Sacred to God most good and great, and to memory. The most honourable and far renowned Lord William Cecil, Baron of Burghley, Lord High Treasurer of England, President of the Court of Wards, knight of the most noble order of the Garter, Privy Counsellor to the most serene Elizabeth, Queen of England, &c., and Chancellor of the University of Cambridge, under this tomb awaits the second coming of Christ: Who for the excellent endowments of the mind, was first made Privy Counsellor to Edward the sixth, King of England; afterwards to Queen Elizabeth: under whom being intrusted with the greatest and most weighty affairs of this kingdom, and above all others approved, in promoting the true religion, and providing for the safety and honour of the commonwealth; by his prudence, honesty, integrity, and great services to the nation, he obtained the highest honours: and when he had long enough to nature, long enough for glory, but not long enough to his country, quietly fell asleep in Christ. He had two wives: Mary, sister of Sir John Cheeke (84), knight, of whom ie begat one son, Thomas (56), now Baron of Burghley; and Mildred (72), daughter of Sir Anthony Cooke (94), knight, who bore to him Sir Robert Cecil (35), knight, Privy Counsellor to Queen Elizabeth and President of the Court of Wards; Anne (41), married to Edward, Earl of Oxford (48); and Elizabeth (34) to William Wentworth (43), eldest son of Baron Wentworth (73).

After 1585 Marcus Gheeraerts Painter 1562-1636 (attributed). Portrait of William Cecil 1st Baron Burghley 1520-1598. His right-hand is holding the Lord Treasurer Staff of Office. Around 1565 Unknown Painter. Portrait of William Cecil 1st Baron Burghley 1520-1598. His right-hand is holding the Lord Treasurer Staff of Office. After 1590 Unknown Painter. Portrait of William Cecil 1st Baron Burghley 1520-1598. His left-hand is holding the Lord Treasurer Staff of Office. Before 1623. Unknown Painter. Portrait of Thomas Cecil 1st Earl Exeter 1542-1623. Around 1602 John Critz 1551-1642. Portrait of Robert Cecil 1st Earl Salisbury 1563-1612. Around 1650 based on a work of 1575.Unknown Painter. Portrait of Edward Vere 17th Earl Oxford 1550-1604. 1568. Formerly attributed to Hans Eworth Painter 1520-1574. Portrait of Thomas Wentworth 2nd Baron Wentworth 1525-1584.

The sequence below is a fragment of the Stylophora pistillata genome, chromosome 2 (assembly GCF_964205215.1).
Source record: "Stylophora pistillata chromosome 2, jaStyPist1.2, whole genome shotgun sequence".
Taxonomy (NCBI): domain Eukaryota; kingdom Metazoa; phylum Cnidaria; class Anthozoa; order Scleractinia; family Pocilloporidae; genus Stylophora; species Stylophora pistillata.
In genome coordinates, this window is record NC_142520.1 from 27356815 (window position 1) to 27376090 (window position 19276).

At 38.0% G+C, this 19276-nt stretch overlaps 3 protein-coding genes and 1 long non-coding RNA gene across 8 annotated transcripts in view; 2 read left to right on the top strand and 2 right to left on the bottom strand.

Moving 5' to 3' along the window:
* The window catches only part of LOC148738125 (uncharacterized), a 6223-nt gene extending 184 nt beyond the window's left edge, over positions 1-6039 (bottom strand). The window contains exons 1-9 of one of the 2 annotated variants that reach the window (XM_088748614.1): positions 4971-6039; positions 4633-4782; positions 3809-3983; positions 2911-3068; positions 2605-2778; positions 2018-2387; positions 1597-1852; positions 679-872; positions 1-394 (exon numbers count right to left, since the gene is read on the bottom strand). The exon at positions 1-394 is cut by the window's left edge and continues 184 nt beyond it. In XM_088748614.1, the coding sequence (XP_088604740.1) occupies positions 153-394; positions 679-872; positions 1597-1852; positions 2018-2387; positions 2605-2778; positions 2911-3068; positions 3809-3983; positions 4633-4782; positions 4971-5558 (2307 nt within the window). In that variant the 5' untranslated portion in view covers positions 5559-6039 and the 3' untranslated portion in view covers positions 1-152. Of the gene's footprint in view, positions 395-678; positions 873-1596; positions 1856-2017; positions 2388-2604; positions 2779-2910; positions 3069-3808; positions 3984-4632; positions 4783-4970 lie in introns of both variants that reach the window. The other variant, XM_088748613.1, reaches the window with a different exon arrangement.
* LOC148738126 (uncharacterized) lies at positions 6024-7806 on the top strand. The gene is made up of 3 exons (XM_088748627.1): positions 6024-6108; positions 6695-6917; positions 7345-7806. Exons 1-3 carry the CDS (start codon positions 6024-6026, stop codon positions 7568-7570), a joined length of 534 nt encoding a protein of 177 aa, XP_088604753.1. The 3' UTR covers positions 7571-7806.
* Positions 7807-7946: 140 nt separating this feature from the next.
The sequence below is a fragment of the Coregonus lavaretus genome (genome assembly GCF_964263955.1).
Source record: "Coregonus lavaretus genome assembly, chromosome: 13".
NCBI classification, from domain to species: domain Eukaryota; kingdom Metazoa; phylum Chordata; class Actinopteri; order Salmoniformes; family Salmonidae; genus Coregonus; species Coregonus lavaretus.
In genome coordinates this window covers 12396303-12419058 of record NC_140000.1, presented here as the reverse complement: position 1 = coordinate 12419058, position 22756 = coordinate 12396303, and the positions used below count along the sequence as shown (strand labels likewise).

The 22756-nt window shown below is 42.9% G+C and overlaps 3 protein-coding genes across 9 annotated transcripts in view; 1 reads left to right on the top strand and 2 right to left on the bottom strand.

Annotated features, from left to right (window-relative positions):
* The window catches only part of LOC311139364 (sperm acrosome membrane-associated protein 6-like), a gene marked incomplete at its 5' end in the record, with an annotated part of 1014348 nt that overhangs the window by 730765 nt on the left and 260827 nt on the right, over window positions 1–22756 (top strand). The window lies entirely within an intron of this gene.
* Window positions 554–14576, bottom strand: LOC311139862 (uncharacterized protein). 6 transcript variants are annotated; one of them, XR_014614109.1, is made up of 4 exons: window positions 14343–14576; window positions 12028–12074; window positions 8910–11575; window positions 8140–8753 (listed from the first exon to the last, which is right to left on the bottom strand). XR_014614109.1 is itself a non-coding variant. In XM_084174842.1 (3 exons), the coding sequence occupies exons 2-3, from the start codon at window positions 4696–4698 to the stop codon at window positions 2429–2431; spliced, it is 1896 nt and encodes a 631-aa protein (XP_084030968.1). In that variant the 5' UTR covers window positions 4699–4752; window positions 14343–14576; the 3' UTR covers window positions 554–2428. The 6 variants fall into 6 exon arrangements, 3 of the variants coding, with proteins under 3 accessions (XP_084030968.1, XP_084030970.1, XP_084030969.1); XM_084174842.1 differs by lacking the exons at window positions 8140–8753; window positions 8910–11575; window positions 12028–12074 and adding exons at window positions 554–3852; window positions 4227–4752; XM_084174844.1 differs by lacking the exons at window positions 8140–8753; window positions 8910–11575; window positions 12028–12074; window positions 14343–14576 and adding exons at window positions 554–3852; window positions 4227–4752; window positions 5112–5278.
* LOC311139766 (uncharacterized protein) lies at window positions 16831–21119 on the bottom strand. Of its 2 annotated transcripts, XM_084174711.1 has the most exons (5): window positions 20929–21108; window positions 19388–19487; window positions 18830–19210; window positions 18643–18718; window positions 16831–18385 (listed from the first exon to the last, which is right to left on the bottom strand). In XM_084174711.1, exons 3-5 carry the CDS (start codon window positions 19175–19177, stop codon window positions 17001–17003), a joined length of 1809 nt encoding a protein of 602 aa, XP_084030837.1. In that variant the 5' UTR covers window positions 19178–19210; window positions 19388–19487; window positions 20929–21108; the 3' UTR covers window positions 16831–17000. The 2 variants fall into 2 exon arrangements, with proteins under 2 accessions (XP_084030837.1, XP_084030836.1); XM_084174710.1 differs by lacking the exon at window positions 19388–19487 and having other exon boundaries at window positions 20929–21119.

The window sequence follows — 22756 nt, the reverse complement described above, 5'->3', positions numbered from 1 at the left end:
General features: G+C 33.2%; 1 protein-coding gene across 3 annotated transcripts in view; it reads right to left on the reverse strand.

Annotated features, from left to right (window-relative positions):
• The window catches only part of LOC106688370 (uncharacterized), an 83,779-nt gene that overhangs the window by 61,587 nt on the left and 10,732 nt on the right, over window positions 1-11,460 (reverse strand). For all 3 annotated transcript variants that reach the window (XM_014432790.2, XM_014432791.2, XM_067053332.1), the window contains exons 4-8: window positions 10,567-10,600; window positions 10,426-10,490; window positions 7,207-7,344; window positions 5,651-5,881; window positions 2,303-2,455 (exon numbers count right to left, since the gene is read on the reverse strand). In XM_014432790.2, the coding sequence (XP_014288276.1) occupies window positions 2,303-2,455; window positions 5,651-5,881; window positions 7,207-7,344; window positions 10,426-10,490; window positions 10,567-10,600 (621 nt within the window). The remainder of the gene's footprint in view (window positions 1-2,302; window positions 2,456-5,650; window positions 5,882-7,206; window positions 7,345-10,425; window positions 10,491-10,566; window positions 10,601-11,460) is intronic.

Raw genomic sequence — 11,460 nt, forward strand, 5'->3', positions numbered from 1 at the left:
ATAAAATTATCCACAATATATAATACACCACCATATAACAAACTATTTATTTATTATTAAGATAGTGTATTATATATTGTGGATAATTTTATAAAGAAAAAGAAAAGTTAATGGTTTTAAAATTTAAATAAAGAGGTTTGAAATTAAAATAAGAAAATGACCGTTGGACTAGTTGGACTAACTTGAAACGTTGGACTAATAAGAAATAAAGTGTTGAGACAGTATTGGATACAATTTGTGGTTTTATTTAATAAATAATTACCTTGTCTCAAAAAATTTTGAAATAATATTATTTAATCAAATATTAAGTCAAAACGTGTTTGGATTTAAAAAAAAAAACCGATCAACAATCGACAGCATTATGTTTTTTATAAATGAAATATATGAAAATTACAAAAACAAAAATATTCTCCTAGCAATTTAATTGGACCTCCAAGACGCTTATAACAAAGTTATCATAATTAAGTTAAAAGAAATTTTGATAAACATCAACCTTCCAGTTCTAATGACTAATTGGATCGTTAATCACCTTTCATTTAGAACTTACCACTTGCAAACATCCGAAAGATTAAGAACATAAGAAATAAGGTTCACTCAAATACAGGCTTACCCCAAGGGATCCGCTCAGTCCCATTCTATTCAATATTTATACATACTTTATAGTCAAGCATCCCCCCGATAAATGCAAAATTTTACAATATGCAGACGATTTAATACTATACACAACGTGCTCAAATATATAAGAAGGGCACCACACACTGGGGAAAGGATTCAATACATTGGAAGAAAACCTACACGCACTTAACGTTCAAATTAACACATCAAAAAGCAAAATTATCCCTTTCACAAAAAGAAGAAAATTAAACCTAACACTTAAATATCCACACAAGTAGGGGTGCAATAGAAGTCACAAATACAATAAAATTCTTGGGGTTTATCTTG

In 1625 John Sydenham V 1568-1625 (57) died. Monument at St Andrew's Church Brympton d'Evercy.

A Corinthian column at each corner supports the fine canopy, and the whole is adorned withmany coats of arms, which,commencing on the north side, illustrate, as it were, the pedigree of the family. On either side the canopy is surmounted by the arms ofSir John Sydenham, on the north impaling those of his first wife, and on the south the arms of his second;each coat is flanked by a small shield supported by a ram. Bound the edge of the canopy are thirteen shields, on which are impaled the arms brought inby various atches. On each side of the tomb itself are three large shields:those on the north side bearing the arms of Sydenham, impaling those of Audley Arm, Bruges, and Godolphin, with their various quarterings;on the south are the arms of John Sydenham (36), who erected the monument, his sister impaled with those of her husband Edward Paston, and another coat in which the sinister side is not filled in. Probably it was meant to await the marriage of Sir Balph Sydenham (34), a younger brother of the founder. At the west end base is the large quartered coat of Sir John Sydenham, impaling the arms of Buckland with its nine quarterings. At the head of the tomb, surmounted by the helmet, crest, and lambrequin, is the—Sydenham coat of twelve quarterings, beneath which is the following inscription:

My foundir Sydenham, match'd with Hobye's Heyr,.

Badde me inform thee (gentle Passenger).

That what hee hath donne in mcc is onlie meant.

To memorize his father and s discent.

Without vayne glorye but he doth intreat.

That if thou comst his legende to repeate.

Thou speak him truly as he was and than — Report itso, hee dyed an honest mane.

10 November 1626.

The main armorial as follows: 1 Sydenham Arms 2 Kitsford Arms 3 Dalingrige Arms 4 Hussey 5 Stourton 6 Langland Arms 7 Beaufre Arms 8 Furneux Arms 9 Godolphin 10 Balune Arms 11 Killigrew 12 Trenouth Arms. Source.

Cadaver Underneath.

John Evelyn's Diary 22 October 1644. 22 Oct 1644. From Livorno, I took coach to Empoly, where we lay, and the next day arrived at Florence, being recommended to the house of Signor Baritiére, in the Piazza del Spirito Santo, where we were exceedingly well treated. Florence is at the foot of the Apennines, the west part full of stately groves and pleasant meadows, beautified with more than a thousand houses and country palaces of note, belonging to gentlemen of the town. The river Arno runs through the city, in a broad, but very shallow channel, dividing it, as it were, in the middle, and over it are four most sumptuous bridges of stone. On that nearest to our quarter are the four Seasons, in white marble; on another are the goldsmiths' shops; at the head of the former stands a column of ophite, upon which a statue of Justice, with her balance and sword, cut out of porphyry, and the more remarkable for being the first which had been carved out of that hard material, and brought to perfection, after the art had been utterly lost; they say this was done by hardening the tools in the juice of certain herbs. This statue was erected in that corner, because there Cosmo was first saluted with the news of Sienna being taken.